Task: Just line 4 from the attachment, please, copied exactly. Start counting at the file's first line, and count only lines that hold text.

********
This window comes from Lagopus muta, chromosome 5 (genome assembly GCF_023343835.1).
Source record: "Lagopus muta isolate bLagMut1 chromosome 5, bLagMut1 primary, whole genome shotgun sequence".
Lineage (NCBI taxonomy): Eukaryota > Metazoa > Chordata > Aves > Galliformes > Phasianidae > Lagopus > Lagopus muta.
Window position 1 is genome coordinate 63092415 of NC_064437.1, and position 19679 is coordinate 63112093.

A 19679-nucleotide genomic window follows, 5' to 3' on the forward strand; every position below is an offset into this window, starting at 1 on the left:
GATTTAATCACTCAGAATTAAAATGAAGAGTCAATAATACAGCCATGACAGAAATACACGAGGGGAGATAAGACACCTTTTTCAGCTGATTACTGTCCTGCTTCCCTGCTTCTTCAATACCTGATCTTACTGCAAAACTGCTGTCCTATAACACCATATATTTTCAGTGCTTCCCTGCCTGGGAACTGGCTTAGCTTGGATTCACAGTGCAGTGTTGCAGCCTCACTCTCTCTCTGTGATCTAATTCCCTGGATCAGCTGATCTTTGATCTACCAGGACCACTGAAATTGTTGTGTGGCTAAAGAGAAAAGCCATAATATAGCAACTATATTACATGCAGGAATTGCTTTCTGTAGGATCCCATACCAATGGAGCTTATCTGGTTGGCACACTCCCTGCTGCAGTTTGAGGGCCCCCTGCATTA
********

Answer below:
Window position 1 is genome coordinate 63092415 of NC_064437.1, and position 19679 is coordinate 63112093.